Swiss equities have strong international exposure. Economic and political developments in Asia and the USA, and to a lesser extent in Europe, are vital for the health of Swiss listed companies, which make more than 90% of their revenue abroad. The calm political and economic environment in Switzerland provides a solid basis for these companies' development, but they are also affected by short- and medium-term trends such as recent political shocks – especially in the USA – and the situation in markets generating rapid growth in value added.
As a result, the surprise caused by 2016's main political events could drive a broad rally in the world's stockmarkets, and particularly in the Swiss equity market. The financial markets' reaction to the UK's Brexit vote proved to be a dress rehearsal for the big US political shock later in the year: the ease with which they overcame June's surprise UK referendum result probably made investors confident that such political upheavals were not capable of destabilising the markets for long. Investors always prefer the certainty of a decision that has been made – whatever the decision actually is – over the uncertainty of an upcoming decision. Events in 2016 bore this out: there was great uncertainty ahead of the UK referendum, followed by a few days of volatility, after which things calmed down. The same pattern was seen around the US elections, but the rally was faster in that case. With the Italian referendum, it took only a few hours for the market to recover. Current statements being made by politicians, based on the improving global economic situation, are instilling greater confidence in consumers and businesses alike. The environment is therefore conducive to a market rally.
Is this the result of political change? We take a rather cynical view: the improving economic situation in emerging-market countries, the stabilisation in the oil price and rising demand for certain other commodities, the flourishing US economy and the slight improvement in European activity provide more tangible and credible explanations of the market rally than the encouraging but sometimes contradictory messages being sent by certain high-profile politicians.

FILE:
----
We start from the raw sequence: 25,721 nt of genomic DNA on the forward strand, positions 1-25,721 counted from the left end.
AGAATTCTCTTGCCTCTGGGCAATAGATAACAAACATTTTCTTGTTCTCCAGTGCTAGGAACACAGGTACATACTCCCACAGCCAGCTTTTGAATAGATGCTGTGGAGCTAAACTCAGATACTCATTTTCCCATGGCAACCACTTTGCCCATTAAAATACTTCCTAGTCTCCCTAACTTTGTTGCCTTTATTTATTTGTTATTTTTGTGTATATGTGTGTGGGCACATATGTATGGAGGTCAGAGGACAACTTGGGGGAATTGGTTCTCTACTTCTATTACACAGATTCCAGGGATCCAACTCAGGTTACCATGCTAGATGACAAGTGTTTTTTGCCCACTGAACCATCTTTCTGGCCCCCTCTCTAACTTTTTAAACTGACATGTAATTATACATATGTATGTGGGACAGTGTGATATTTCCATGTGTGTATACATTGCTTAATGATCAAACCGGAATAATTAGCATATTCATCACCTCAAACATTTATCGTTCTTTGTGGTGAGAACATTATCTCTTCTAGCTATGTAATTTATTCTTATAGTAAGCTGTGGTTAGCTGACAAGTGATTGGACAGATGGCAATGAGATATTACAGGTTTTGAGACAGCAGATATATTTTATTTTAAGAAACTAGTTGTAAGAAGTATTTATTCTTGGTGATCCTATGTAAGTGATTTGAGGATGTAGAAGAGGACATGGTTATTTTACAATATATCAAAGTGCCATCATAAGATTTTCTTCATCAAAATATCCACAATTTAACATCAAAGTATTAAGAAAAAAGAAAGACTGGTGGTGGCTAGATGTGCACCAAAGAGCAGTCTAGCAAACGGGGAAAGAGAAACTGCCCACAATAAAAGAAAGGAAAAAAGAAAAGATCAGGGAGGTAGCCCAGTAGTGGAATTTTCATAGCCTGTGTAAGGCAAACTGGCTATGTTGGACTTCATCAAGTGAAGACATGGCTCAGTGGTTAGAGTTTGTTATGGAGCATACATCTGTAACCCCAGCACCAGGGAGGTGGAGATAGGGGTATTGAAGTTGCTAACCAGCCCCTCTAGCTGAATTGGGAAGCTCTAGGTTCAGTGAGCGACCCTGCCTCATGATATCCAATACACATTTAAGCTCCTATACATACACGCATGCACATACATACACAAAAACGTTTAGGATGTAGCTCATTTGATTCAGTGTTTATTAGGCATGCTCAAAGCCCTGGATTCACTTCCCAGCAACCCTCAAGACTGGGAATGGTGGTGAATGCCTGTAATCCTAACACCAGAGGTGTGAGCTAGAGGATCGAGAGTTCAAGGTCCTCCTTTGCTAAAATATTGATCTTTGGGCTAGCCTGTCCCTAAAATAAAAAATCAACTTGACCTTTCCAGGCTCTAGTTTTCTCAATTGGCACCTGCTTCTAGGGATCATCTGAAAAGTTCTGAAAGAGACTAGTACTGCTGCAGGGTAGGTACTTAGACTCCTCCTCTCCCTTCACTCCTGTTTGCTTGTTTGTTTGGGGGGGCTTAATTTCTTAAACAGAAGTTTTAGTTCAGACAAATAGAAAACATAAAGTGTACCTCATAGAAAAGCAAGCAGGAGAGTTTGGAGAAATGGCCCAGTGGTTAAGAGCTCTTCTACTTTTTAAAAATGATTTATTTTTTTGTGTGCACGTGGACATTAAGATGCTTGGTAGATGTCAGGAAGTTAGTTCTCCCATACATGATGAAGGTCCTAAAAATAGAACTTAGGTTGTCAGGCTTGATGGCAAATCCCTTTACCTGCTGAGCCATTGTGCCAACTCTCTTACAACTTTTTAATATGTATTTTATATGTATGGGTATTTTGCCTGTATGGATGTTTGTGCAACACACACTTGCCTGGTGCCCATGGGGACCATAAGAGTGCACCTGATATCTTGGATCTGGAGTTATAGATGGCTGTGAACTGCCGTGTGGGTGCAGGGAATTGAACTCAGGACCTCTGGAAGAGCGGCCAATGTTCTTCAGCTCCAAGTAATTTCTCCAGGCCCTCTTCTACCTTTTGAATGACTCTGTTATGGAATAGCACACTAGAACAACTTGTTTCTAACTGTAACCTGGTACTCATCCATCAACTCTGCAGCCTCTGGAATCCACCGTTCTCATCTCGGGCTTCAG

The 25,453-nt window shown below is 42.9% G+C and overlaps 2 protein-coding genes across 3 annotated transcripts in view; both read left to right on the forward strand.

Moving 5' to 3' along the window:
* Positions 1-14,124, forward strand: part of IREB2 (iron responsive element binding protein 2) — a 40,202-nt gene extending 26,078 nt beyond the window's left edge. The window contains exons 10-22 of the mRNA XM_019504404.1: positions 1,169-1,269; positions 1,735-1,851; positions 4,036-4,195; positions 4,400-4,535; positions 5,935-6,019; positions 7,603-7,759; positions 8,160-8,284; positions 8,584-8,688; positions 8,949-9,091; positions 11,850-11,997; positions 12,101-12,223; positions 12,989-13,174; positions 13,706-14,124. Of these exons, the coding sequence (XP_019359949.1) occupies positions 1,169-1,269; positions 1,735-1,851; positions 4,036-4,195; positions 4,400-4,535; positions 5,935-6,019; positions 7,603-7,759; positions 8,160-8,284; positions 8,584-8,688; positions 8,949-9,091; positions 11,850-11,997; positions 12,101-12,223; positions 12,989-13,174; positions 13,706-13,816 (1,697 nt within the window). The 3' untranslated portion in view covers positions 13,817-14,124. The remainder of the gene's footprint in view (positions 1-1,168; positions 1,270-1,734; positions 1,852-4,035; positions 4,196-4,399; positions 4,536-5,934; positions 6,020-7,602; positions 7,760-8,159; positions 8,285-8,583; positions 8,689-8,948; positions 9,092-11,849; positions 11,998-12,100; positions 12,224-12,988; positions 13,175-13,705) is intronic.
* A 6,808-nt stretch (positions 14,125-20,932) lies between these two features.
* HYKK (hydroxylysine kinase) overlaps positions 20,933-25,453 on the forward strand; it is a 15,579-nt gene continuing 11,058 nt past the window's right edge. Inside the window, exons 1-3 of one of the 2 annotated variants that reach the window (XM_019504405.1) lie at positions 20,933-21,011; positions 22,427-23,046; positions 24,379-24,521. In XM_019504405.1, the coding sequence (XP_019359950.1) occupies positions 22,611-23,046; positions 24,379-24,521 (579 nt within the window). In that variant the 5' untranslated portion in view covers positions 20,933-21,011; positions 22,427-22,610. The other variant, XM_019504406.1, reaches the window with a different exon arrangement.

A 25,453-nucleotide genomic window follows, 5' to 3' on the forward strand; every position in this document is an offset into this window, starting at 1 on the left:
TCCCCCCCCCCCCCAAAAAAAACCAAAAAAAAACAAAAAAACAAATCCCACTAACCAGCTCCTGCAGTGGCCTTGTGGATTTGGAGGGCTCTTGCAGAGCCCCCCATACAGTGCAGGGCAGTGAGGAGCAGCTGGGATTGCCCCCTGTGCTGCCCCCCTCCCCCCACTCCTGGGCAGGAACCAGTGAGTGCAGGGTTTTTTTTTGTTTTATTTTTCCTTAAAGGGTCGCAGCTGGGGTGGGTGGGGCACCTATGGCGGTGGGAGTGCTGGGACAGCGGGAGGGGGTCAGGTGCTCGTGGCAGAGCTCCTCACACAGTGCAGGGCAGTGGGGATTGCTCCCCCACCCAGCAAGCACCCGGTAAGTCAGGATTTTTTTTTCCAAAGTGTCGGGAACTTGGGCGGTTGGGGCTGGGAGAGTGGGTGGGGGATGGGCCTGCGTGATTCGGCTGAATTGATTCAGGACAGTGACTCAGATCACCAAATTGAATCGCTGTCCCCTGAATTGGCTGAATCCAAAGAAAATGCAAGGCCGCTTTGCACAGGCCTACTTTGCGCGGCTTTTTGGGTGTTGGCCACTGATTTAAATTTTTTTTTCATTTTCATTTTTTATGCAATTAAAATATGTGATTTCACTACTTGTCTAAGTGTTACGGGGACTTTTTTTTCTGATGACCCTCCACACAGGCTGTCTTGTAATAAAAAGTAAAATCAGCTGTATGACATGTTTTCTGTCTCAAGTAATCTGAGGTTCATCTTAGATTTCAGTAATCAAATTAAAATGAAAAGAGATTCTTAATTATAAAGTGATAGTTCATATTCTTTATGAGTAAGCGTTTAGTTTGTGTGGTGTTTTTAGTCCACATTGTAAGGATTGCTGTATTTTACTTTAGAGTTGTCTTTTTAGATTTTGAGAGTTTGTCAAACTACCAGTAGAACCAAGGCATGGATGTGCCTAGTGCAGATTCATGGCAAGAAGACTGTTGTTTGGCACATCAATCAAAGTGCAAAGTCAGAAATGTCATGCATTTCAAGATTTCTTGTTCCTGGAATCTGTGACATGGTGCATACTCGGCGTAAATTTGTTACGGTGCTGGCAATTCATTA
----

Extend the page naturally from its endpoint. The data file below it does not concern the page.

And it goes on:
The main lesson is that the markets are capable of overcoming surprising political decisions. It appears to be easier for a country to take a new political direction when its economy is strong. The market rally will probably be driven more by rising interest rates and a slight increase in inflation – which shows the strength of the US economy – than by the decisions of any new political movement, which will take time to implement. Historically, it has always been best to buy equities when interest rates start rising and to sell them when they start falling. The rally could falter if the dollar or interest rates rise too quickly, which would create tough challenges for emerging-market countries. Of course, criticism of international trade will not help share prices to rise, but investors should bear in mind that political decision-making is a slow process. Until those decisions have been made, the natural development of global supply and demand should boost international trade.
As regards the Swiss equity market, the improving global economy, increasing sophistication in emerging-market countries – which are adopting more value-added technologies and automation – and a strong desire to increase productivity are factors that should boost demand for Swiss products. The Swiss market shows good sector diversification. It features companies generating growth in the cutting-edge field of healthcare (targeted therapy at Roche, efficient production of pharmaceuticals at Lonza) and from new technologies involved in the "Industry 4.0" revolution (ABB, U-Blox, Interoll, VAT, Comet etc.), while its banks and insurance companies can help finance and protect assets. The economic upturn, including rate hikes in the USA, should also lead to exchange rates that are more favourable to Swiss exporters. Although the Swiss market has proven capable of coping with a strong currency over the long term – unlike the Japanese market, which shows an inverse correlation to the yen exchange rate – a stable or weaker Swiss franc would obviously benefit exporters based in Switzerland.
After a disappointing 2016, the indicators for the Swiss market are positive for 2017, as they are for the equity asset class as a whole. The fall in Swiss share prices in 2016 has taken the market's P/E ratio down to an attractive 17x, while earnings growth is expected to be around 7% and the dividend yield of 3.3% should prove secure. It is possible that the perceived defensive nature of the Swiss market could initially hold back its performance relative to other markets. We may have to wait for politicians' promises to be tempered by the harsh reality of implementing growth policies before investors fully appreciate the sustained, global growth being generated by Swiss companies.
Eleanor Taylor Jolidon
Swiss & Global Equity Fund Manager
Swiss & Global Equity Fund Manager